I can’t remember now what prompted me to start writing about the postal service, other than the fact that Royal Mail remains a lifeline of contact for many elderly people who have not and never will, master e-mail.
(See earlier posts by clicking on “SMILE POST” in the TAG CLOUD)
It seems that on this occasion I was ahead of the newspapers. On 3rd December, there was an excellent centre page essay in the Daily Mail by Dominic Sandbrook and this will be followed by a series of lunchtime broadcasts on Radio 4 entitled “The Peoples’ Post”. Should be well worth listening to.
I am grateful to Mr Sandbrook for the following bits of post history:-
- A public postal service started in 1635
- In 1680 the London Penny Post was introduced
- By the late 1700’s, William Pitt, the Chancellor of the Exchequer, agreed to the use of mail coaches. Scarlet coated guards driving stagecoaches at 10 miles an hour! Seems like a good branding idea for Postman Pat buggies:-). I wonder if that is where red post boxes came from?
- In 1840 Rowland Hill came up with “stamps” so that senders could pre-pay their letters. I didn’t realise that before that, you paid for your letters when you received them. That system today would certainly put an end to junk mail 🙂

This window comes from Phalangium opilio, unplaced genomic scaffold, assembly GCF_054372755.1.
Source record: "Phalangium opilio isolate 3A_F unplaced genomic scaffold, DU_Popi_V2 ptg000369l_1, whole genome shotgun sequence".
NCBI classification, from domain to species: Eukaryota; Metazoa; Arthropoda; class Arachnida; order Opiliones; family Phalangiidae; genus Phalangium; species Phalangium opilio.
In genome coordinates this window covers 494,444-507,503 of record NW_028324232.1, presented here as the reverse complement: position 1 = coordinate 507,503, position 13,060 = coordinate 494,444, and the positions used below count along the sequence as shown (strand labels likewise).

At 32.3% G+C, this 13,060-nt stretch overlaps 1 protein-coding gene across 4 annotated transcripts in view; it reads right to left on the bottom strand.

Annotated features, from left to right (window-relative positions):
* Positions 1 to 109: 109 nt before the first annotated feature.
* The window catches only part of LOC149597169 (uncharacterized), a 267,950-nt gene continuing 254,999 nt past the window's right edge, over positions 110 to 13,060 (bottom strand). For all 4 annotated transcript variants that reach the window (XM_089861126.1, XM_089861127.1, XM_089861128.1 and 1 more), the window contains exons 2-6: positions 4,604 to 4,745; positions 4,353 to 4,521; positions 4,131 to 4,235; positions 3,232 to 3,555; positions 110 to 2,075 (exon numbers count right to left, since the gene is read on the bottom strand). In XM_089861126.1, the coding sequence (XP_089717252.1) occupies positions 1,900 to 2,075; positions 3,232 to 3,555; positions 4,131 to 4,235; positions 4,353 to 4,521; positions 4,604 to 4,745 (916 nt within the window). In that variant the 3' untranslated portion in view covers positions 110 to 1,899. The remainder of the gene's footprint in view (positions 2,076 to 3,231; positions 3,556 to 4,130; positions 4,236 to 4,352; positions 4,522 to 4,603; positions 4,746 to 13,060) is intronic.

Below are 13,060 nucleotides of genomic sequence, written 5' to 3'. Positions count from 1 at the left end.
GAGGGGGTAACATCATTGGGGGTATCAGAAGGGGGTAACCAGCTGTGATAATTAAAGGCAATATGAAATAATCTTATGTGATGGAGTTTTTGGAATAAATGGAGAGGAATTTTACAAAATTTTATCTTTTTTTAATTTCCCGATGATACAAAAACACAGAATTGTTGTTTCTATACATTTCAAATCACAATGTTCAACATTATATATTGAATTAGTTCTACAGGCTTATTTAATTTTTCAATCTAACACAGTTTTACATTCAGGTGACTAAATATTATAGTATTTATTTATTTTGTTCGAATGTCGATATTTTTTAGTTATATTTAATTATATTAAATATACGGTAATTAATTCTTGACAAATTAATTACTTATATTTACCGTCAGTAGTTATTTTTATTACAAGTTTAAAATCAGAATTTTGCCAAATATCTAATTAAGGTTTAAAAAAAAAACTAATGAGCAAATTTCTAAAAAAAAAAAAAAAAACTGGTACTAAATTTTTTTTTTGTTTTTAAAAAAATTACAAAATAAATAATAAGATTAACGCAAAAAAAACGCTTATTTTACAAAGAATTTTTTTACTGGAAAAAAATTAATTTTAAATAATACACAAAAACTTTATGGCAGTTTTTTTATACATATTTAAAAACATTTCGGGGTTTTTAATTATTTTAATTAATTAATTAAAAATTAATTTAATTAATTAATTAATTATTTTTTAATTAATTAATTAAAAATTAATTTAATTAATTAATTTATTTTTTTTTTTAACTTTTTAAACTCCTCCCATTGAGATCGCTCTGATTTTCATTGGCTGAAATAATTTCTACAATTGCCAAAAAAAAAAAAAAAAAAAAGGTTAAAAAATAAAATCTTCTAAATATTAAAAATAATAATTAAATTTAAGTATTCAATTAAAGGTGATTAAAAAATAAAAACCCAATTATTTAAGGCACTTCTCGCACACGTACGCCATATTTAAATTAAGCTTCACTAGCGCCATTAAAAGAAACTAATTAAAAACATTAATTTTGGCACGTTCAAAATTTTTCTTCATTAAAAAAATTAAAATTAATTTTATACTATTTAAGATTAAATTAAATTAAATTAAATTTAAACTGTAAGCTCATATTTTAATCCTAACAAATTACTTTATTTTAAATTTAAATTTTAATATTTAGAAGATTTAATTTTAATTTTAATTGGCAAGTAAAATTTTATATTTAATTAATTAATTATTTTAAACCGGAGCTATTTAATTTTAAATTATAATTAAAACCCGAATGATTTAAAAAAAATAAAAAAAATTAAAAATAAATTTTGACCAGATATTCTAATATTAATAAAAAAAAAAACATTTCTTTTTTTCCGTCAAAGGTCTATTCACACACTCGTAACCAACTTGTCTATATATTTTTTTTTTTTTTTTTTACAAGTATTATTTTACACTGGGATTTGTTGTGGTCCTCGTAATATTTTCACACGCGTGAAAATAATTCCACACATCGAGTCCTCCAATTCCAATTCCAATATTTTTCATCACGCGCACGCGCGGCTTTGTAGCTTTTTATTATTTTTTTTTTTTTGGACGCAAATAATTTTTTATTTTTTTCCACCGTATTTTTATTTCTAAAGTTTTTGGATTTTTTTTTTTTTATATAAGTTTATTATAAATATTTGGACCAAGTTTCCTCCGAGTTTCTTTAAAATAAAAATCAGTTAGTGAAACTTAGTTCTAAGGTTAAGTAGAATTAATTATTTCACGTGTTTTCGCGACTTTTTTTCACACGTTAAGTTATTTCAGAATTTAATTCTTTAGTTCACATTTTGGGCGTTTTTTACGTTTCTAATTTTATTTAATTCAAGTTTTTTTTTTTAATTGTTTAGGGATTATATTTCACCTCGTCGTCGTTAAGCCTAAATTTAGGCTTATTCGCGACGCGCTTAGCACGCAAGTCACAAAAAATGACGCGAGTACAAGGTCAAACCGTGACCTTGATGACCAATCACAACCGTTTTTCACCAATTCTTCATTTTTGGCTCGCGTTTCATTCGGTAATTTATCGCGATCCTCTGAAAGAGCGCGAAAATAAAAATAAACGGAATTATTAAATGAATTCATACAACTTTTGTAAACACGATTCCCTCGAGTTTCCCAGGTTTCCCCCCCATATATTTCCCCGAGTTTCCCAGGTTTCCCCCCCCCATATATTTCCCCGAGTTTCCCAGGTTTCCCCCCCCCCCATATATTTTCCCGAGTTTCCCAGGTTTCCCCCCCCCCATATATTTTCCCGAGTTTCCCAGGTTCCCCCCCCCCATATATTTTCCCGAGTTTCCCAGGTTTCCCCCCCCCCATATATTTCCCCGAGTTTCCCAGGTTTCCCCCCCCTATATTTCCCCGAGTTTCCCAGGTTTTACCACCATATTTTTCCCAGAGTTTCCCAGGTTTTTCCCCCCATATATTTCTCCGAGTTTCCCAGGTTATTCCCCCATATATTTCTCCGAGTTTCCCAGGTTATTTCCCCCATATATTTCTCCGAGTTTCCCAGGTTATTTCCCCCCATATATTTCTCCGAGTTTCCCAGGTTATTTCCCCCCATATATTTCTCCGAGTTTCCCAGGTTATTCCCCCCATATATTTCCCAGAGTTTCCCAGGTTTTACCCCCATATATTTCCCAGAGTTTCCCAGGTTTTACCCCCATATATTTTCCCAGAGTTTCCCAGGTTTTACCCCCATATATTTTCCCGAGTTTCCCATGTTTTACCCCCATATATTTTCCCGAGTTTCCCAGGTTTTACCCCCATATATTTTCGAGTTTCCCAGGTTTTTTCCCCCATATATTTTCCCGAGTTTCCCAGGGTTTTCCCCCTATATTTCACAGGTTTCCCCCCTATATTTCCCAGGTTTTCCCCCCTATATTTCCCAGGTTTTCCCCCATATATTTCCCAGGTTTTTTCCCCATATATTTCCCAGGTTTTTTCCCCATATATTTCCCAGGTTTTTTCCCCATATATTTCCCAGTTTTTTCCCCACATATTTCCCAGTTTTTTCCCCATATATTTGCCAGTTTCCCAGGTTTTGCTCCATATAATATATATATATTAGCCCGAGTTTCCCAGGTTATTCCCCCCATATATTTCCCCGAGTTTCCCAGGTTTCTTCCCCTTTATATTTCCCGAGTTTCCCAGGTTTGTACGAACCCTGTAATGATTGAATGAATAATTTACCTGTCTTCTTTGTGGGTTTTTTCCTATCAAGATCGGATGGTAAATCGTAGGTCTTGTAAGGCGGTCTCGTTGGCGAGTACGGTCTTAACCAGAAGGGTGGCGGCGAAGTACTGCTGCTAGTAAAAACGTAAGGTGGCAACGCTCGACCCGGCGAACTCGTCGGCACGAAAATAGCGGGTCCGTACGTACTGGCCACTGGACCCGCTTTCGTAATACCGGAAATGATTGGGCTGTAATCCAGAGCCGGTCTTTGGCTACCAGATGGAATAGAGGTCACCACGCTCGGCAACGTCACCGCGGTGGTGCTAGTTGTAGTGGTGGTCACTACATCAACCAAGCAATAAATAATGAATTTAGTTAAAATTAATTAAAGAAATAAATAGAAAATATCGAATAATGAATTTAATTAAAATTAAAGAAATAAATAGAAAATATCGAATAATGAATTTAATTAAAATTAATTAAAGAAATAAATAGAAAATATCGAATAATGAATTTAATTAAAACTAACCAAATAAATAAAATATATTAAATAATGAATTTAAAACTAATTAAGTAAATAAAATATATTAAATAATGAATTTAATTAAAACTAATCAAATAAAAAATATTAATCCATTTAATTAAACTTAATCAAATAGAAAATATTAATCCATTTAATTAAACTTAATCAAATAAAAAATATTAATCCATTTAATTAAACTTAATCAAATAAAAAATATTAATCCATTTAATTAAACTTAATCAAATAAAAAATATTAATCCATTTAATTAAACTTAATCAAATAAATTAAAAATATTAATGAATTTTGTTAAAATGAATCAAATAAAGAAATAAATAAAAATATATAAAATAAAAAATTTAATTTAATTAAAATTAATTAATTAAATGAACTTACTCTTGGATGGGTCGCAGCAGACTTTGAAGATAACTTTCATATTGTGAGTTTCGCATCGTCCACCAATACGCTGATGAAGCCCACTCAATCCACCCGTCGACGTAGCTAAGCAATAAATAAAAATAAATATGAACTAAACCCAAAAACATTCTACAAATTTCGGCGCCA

- In 1861 William Gladstone introduced the post office savings bank. Village sub-post offices sprang up all over Britain. A service that goes way beyond a mail delivery and is the lifeline of many small rural communities
- In the First World War, 12½ million letters were sent to Flanders every week ! After the war the Post Office became a leading employer of disabled veterans
- By World War II the Royal Mail was the biggest employer in the land with ½ million employees
- The advent of e-mail signalled a major shift – between 2005 and 2009 the volume of letters fell from 84 million a day to 75 million
I am grateful to Dominic Sandbrook for outlining the interesting way in which the development of the postal service and the improvement in communication changed British social history and helped make us one nation, benefitting from the knowledge and experiences of each other. We are now in an era where the internet has the potential to do that globally. So it is a sad twist of fate that e-mail threatens the very future of the postman on our doorstep.
Mr Sandbrook’s article ends on a rather forlorn note about foreseeing the continued decline of the Royal Mail. But need it be this way? Why not re-build on the experience of hundreds of years of proud history?
Put postmen or postwomen Pats back in scarlet uniforms; give them low-carbon emission buggies or better still an even more environmentally friendly horse and cart. Support them with a volunteer army of elderly postal assistants and start a wholly new enhanced delivery service providing milk, fresh bread, organically and locally grown fruit and veg and of course POST. Add to this a hop on and off bus service and a mobile crèche.
It’s a daft idea but it might just work.
I GUESS THAT’S WHAT THEY SAID ABOUT THE PENNY POST IN 1680
As I was writing this blog on holiday in Florida, an item came on the news saying that the universal postal service in America was considering dropping from a next day delivery to a two-day service. Maybe this will be the next cutback in the UK